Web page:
The New Yorker recently ran a cartoon with two women in a café and one says, “I’ve only been gluten-free for a week, but I’m already really annoying.”
Restaurant servers responded online saying, “Every waiter will agree,” and, “Your allergies will be considered, then probably ignored if they’re suspect.”
I’m sure every waiter does not agree, but it is deadly terrifying that some waiters decide for you if your allergies or illnesses are “real” or “suspect.”
Most of us have encountered the annoying woman from the New Yorker. I know her. She drives me crazy. She’s the one who tells me that her lactose intolerance pills (used to treat an intolerance to the sugar in milk products) help her with her gluten intolerance (an intolerance to the protein in some grains, and there is no pill for that). She also says she caught dengue fever in Canada from someone who came back from India. I’ve told her repeatedly that you get dengue from an infected mosquito, not a person. And then she eats a hunk of brie on a thick slice of French stick because according to her “a little won’t hurt.”
If I ate that, I’d bleed internally, vomit, would sit up in bed crying all night, and hopefully would make it to the toilet before pooping my pants for several days afterwards. I wish this wasn’t true.
But “annoying woman” could save a lot of money on gluten-free products which are expensive, if she would just send her stool to Enterolab in Texas for testing and diagnosis.
Regardless, nobody should have to show their lab results to a waiter, and disturbingly, what the New Yorker cartoon by Trevor Spaulding revealed was self-identified food industry people endangering the health of patrons who merely ask about the ingredients of dishes on the menu. It also showed servers’ resentment toward patrons who might say, “No croutons on my salad, please, because they’ll make me sick.”
Ashley T prefaced her comment on the New Yorker Facebook wall by saying:
- “Coming from someone who worked in the food industry…”—which made the next part worse—“Far too often, those with particular dislikes or even any given intolerance expect the restaurant that they have decided to dine in, to be prepared for those customers with very particular needs. And yes, THAT is annoying.”
- Here’s my response to Ashley T: Is it annoying if I say I’d like my steak to be cooked medium rare? I’m particular about that. Now is it also really annoying if I say I’d like my salad without croutons, or have I now crossed the line here with requests at a restaurant?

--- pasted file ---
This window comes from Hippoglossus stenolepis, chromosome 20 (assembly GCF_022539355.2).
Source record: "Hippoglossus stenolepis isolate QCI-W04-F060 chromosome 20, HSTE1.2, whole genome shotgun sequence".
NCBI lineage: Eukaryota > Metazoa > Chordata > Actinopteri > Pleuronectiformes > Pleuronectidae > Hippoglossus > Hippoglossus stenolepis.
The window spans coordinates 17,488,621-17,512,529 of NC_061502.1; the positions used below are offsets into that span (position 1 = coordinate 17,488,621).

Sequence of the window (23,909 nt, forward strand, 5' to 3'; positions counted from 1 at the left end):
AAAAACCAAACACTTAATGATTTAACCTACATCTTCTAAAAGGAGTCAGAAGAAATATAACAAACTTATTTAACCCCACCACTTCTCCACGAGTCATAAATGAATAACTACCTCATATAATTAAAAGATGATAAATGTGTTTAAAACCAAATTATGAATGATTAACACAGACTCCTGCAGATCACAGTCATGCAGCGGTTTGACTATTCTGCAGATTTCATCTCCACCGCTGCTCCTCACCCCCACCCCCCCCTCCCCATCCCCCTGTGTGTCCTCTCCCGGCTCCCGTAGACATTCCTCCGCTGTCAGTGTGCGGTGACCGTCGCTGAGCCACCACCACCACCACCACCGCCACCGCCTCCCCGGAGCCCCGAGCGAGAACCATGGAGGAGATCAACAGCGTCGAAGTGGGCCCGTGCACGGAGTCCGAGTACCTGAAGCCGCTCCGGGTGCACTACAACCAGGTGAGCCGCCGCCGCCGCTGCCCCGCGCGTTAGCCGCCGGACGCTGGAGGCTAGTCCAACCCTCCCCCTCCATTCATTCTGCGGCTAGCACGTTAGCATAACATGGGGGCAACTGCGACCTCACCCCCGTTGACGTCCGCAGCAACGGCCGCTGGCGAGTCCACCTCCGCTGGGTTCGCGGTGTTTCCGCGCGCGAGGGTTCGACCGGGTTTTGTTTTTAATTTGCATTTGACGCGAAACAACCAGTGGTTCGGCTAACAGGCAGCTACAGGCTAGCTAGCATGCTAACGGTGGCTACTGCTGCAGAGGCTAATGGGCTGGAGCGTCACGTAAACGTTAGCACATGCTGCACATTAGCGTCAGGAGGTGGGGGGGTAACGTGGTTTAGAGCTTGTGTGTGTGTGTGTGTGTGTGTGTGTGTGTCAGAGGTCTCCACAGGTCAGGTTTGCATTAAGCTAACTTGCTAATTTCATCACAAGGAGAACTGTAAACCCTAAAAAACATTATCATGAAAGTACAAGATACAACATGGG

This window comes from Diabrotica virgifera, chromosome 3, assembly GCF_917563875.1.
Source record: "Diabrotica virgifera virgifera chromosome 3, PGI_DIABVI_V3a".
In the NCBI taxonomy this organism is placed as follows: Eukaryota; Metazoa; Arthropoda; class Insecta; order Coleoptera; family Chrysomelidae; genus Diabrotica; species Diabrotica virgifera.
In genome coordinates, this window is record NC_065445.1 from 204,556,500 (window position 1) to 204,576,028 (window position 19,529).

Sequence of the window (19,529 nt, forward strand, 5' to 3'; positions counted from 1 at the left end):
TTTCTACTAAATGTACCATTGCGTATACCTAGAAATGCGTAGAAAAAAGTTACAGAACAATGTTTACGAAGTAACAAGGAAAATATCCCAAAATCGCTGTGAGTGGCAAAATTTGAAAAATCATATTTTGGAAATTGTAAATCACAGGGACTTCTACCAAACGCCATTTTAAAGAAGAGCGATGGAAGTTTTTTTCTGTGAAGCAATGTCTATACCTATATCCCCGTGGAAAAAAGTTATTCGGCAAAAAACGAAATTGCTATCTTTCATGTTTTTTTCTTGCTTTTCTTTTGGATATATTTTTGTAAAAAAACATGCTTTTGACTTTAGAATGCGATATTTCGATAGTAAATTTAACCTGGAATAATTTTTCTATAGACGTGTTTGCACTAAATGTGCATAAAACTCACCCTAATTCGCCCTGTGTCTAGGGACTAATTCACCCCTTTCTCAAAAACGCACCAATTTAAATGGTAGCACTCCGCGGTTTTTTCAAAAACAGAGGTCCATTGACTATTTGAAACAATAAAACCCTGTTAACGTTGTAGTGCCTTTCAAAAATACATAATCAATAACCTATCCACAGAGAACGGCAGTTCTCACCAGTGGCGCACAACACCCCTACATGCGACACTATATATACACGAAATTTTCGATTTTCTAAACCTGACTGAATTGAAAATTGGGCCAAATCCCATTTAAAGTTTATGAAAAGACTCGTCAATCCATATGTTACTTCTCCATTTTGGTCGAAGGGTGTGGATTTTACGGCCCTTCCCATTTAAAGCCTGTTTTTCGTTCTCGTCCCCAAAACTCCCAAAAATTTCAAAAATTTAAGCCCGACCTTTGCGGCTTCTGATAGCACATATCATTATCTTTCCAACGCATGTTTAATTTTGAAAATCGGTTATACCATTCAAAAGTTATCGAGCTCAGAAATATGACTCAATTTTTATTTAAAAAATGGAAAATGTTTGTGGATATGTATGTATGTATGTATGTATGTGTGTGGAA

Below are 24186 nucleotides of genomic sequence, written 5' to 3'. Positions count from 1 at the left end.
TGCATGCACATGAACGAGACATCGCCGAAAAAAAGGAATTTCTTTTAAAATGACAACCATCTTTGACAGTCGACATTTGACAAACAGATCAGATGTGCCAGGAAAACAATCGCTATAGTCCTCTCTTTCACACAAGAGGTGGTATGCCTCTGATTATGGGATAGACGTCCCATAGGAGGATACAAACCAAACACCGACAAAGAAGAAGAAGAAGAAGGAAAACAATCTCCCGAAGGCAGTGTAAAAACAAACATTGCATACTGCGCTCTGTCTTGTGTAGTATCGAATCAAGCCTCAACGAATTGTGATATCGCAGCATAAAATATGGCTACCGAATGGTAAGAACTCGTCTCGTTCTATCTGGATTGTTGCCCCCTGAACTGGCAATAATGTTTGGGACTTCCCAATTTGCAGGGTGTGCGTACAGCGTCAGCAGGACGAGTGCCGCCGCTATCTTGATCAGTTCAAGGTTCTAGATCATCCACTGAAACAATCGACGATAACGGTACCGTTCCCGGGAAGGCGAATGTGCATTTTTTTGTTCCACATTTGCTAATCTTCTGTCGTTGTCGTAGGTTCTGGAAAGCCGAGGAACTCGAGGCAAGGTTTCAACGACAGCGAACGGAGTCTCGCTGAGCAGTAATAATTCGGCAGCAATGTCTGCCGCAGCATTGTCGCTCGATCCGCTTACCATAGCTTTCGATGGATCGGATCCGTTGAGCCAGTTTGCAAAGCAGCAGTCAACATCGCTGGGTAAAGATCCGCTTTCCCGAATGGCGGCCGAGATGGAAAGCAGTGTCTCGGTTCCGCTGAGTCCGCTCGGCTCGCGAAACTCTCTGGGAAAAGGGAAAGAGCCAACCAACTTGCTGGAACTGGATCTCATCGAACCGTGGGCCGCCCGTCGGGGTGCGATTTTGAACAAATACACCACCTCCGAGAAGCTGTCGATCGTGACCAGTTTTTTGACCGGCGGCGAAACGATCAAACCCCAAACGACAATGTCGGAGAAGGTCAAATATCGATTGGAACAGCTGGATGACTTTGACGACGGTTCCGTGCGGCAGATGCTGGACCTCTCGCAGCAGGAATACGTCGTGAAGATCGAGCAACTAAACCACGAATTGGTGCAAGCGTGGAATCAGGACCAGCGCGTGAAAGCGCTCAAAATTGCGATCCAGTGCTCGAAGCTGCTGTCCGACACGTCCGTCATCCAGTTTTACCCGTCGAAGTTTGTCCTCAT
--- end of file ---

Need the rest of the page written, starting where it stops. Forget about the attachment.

However scary it is to eat at restaurants at home when you are gluten intolerant — or celiac, or have an allergy to grains — can be even more daunting when going abroad. But it needn’t be.
What country do you think would be the hardest to travel through while gluten intolerant; perhaps Italy with pasta, bread and pizza adorning menus? According to Gluten-Free-Girl, Italy was no problem for her:
- “You see, in every place we ate in Italy, the waiters and chefs understood. From what I have been told (both here and in Italy), the Italian people have been educated about celiac. Children are now routinely tested for the disease before kindergarten, a test as ritualized as a standard set of vaccinations. If you work in food in Italy, you know how to feed people well, no matter what their allergies and concerns. And here is my favorite fact: adults with diagnosed celiac in Italy are given two days a month off, with pay, to go search out their food.”
In Peru I didn’t receive eye rolls or shrugs from waiters. Some had a hard time comprehending this tragedy. At Dawn on the Amazon Café in Iquitos, where they fry their fish in quinoa crumbs — not because it is gluten-free but because it tastes good — the waiter went into mourning on my behalf when I explained I could not eat wheat. He kept coming back to my table and asking me if this meant I couldn’t eat cake or donuts and clutching his heart in sympathy as he tried to come to terms with my terrible affliction. The next day when I entered the café, the staff remembered that I couldn’t eat their delicious looking bread, they were so sad, but I wasn’t sad as I drank my fresh tropical fruit smoothie.
CeliacTravel.com has a translation of a letter in Spanish explaining gluten intolerance, that you can send to a hotel in advance of your trip.
In the Middle East, I dipped cucumber slices and falafels in hummus instead of using pita bread. At Gluten Free Passport you can download restaurant cards translated into Arabic and many other languages from around the world to give to servers and chefs.
I’ve never encountered the stinky attitude from waiters and cooks regarding gluten intolerance when traveling that I’ve encountered in North America. Though, having said that, after I reported cross contamination by staff (with stinky attitudes) at my local Pizzaville in Canada this past week (a chain with a gluten-free flaxseed crust), their head office took it very seriously. They make a special effort when training regarding the preparation of their gluten-free pizza. The response was immediate, guaranteed they’d take action, and I was given a credit for a free pizza.
Kirsten Koza is a humorist, adventure travel writer, expedition organizer and the author of “Lost in Moscow: a brat in the USSR.” She is a contributing journalist to TheBlot Magazine.